WATCH: Whitmer announces implicit bias training guidelines for health care professionals


LANSING, Mich. (WLNS)– On Tuesday afternoon Michigan Governor Gretchen Whitmer held an in-person news conference with the Department of Licensing and Regulatory Affairs (LARA) to announce new implicit bias training guidelines in health care settings.

Under the rules, health care professionals would need to complete implicit bias training as part of the knowledge and skills necessary for licensing. New applicants looking to receive a license will need to complete two hours of training, and applicants for renewal will need to complete a minimum of one hour of training each year.  The annual training curriculum can cover a variety of topics related to implicit bias but must incorporate strategies to reduce disparities including the administration of self-assessments. 

The new requirement will be effective June 1, 2022.

“Today’s new training guidelines will help us mitigate the impacts of implicit bias and ensure every patient in Michigan receives the best possible care,” said Governor Gretchen Whitmer. “These rules will save lives and improve health outcomes for generations of Michiganders, especially those who have been historically and systemically discriminated against. They will make Michigan safer, healthier, and more just.” 

Last year, Whitmer created the Michigan Coronavirus Task Force on Racial Disparities through the Executive Order 2020-55 and was chaired by Lt. Gov. Gilchrist, to work in an advisory capacity to the governor. The task force studied the causes of racial disparities and recommend actions to address the historical and systemic inequities. They released a report on their findings earlier this year.

Upon recommendation from the task force, Whitmer signed Michigan Executive Directive 2020-07, which directed LARA to create rules for implicit bias training standards for licensure, registration, and renewal of licenses and registrations of health professionals in Michigan.

The governor’s office says today’s announcement caps nearly 11 months of collaboration and engagement with licensees, insurance providers, hospitals, health care associations, legislators, state agencies, higher education, and community and advocacy groups.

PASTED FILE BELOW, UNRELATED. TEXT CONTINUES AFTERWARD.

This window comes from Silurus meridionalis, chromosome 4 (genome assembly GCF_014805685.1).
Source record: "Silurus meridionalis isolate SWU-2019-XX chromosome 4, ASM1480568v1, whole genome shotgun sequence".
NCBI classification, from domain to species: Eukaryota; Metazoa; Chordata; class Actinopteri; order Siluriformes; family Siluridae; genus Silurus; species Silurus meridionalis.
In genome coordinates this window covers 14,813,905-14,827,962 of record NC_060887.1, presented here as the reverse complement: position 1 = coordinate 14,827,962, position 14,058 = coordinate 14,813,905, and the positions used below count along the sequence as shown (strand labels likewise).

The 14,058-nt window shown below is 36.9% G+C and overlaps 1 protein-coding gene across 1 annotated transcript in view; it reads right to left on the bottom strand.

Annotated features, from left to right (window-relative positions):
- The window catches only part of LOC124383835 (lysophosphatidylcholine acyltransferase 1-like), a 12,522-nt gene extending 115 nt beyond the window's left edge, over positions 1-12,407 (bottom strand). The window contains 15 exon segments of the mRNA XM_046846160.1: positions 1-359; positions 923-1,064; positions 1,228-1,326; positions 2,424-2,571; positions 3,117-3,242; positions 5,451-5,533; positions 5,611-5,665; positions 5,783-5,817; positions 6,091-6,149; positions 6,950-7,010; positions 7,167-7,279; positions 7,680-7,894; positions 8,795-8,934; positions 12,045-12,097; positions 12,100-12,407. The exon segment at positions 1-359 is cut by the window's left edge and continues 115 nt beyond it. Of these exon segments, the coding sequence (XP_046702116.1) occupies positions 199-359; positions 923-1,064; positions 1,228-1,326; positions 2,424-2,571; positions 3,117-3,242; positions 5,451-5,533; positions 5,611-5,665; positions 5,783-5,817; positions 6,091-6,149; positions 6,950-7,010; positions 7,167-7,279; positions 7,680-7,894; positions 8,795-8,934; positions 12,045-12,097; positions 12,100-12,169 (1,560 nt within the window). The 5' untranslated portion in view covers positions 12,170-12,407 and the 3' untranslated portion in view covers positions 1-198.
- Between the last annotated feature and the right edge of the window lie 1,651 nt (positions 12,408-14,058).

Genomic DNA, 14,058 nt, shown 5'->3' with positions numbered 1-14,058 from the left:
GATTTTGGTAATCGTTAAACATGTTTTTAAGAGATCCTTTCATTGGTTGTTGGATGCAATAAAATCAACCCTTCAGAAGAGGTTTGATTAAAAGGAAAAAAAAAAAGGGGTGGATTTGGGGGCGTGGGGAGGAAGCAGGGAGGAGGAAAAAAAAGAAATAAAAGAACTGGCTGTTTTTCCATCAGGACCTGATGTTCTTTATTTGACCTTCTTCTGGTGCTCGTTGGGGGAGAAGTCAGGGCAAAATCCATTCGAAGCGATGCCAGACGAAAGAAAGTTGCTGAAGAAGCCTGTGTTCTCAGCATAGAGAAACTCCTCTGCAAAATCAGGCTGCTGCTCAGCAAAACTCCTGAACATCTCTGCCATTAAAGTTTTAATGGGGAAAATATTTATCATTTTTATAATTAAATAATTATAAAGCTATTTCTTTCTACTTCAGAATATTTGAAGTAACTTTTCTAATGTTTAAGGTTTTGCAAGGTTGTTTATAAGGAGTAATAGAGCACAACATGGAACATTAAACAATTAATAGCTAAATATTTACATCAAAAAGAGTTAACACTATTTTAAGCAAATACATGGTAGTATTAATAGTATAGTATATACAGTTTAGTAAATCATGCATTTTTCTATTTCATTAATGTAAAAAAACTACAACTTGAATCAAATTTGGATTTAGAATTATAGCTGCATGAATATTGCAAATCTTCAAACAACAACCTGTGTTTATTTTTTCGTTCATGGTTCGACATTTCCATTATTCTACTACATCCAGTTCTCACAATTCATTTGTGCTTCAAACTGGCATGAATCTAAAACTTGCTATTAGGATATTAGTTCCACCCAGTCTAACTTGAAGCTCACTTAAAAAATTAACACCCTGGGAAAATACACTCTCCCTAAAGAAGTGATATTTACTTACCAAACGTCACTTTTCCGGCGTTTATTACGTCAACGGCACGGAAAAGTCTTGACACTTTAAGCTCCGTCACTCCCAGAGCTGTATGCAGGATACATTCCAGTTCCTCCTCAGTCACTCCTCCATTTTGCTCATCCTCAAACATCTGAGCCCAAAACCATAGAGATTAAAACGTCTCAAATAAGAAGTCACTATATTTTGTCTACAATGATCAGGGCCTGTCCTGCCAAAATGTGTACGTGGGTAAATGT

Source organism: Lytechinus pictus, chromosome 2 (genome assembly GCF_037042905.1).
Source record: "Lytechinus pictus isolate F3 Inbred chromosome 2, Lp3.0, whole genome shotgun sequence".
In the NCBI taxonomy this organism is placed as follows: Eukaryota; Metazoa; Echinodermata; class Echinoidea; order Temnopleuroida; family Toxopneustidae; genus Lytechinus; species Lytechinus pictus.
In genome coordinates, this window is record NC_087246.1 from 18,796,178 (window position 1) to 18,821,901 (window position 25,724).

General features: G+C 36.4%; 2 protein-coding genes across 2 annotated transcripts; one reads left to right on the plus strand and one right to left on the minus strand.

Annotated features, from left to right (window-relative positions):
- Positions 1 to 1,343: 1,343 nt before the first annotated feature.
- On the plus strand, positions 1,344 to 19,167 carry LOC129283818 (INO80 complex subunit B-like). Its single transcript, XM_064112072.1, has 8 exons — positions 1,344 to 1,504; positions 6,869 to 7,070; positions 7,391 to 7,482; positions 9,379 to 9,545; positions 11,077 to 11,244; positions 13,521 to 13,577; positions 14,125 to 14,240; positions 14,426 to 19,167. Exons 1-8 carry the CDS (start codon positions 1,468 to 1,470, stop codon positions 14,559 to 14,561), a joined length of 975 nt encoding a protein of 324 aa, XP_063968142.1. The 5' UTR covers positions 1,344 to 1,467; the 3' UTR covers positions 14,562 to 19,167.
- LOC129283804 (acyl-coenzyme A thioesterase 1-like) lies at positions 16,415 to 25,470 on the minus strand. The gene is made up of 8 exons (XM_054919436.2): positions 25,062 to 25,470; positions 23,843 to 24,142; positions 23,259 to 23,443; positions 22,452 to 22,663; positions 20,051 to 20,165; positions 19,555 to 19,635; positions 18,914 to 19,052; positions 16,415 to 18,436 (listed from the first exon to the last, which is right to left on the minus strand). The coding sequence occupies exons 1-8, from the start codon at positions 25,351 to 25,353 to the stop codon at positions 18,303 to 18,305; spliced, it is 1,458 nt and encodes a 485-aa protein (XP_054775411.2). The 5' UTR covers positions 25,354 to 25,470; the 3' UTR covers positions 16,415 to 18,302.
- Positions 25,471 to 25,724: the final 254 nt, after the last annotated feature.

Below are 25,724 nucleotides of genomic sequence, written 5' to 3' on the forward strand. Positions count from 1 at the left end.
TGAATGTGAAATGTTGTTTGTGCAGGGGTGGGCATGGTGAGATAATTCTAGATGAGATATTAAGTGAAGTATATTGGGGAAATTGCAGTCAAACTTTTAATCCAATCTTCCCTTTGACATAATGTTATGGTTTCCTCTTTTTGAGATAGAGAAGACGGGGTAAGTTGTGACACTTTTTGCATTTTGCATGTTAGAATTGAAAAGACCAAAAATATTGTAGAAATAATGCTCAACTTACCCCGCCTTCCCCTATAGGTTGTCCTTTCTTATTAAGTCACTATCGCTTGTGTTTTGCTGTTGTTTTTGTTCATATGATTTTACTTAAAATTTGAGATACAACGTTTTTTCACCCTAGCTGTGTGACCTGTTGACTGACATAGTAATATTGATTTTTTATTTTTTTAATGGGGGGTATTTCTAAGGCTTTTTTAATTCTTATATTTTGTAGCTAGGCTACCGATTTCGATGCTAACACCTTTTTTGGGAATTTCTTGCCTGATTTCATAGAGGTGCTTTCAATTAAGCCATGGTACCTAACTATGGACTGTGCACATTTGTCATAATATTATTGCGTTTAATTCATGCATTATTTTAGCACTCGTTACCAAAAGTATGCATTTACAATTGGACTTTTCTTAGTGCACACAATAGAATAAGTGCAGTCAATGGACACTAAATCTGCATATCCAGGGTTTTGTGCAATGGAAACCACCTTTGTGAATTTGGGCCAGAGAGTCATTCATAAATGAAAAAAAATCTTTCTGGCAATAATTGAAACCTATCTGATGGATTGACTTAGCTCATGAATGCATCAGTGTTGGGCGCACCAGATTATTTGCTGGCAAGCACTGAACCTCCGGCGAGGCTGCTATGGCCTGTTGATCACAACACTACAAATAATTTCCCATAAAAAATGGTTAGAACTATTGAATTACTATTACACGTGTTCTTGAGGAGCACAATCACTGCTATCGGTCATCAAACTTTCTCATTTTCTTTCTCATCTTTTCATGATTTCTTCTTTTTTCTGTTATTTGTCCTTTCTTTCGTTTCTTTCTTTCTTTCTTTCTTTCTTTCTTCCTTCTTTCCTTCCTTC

“Implicit, unconscious bias exists within each of us, and as public servants, we have a duty to understand and address how our biases can impact the lives of others,” said Lieutenant Governor Garlin Gilchrist. “The health disparities highlighted during the pandemic made it clear that there is more work to do to ensure that bias does not prevent people of color from experiencing the same access to quality, equitable of health care as everyone else. Today’s new rules, which were a key recommendation of the Michigan Coronavirus Task Force on Racial Disparities, are additional building blocks that will help us create a culture of responsive inclusion that will make make state government and the practice of medical professions in Michigan a national model for equality, understanding, and fairness. I sincerely thank the task force members, partners, and supporters for their work on this important effort.”  

“LARA is proud to support our health care professionals in delivering the highest quality of care to all patients,” said LARA Director Orlene Hawks.  “While technical knowledge and clinical skills should always be held to a high standard, it is equally important that health professionals understand the ways in which they view and interact with the communities they serve.  As a result of this new training requirement, we anticipate improvements in the delivery of care, stronger relationships with communities, and ultimately better health outcomes.” 

“As a member of the Racial Disparities Task Force, I am proud to see Governor Whitmer and the state of Michigan adopt our implicit bias recommendation,” said Renee Canady, CEO of Michigan Public Health Institute. “Thanks to LARA’s swift action and implementation, health care professionals will now be trained to recognize and correct their own biases towards the Michiganders they serve. This new rule is a huge first step in our work to create a health care system that equitably serves everyone in our state.”   

“Ensuring health care workers receive implicit bias training is a major, positive step toward improving health outcomes for Black and Brown Michiganders,” said Democratic Vice-Chair of the Joint Committee on Administrative Rules, Rep. Kyra Harris Bolden. “I’m grateful to have worked with Governor Whitmer on this important policy priority for the past year, during the coronavirus pandemic, which has laid bare the disparities in health outcomes facing communities of color.” 

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